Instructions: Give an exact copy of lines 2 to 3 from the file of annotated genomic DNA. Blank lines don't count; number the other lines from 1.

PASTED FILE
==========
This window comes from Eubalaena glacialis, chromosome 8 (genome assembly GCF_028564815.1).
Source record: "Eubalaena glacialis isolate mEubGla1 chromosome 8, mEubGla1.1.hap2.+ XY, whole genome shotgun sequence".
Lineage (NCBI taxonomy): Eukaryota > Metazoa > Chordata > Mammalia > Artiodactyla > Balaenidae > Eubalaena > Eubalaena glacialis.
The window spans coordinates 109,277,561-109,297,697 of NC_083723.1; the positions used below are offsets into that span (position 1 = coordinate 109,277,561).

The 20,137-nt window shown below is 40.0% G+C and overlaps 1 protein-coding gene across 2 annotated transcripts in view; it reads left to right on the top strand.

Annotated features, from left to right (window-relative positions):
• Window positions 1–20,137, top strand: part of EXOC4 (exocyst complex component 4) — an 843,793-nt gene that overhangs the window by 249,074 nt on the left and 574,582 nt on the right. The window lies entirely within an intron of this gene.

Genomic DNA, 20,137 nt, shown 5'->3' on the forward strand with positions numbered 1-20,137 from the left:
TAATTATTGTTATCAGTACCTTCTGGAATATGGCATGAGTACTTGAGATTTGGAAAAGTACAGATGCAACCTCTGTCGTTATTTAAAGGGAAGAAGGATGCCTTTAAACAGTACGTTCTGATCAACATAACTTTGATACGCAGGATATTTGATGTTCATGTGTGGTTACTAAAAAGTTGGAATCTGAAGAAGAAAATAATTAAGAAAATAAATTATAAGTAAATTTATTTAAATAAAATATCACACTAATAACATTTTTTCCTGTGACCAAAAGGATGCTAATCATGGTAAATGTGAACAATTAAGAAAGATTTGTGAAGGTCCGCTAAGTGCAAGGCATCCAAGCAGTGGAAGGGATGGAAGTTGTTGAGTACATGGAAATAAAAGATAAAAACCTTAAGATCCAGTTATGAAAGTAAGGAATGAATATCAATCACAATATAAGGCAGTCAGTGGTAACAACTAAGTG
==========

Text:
Source record: "Eubalaena glacialis isolate mEubGla1 chromosome 8, mEubGla1.1.hap2.+ XY, whole genome shotgun sequence".
Lineage (NCBI taxonomy): Eukaryota > Metazoa > Chordata > Mammalia > Artiodactyla > Balaenidae > Eubalaena > Eubalaena glacialis.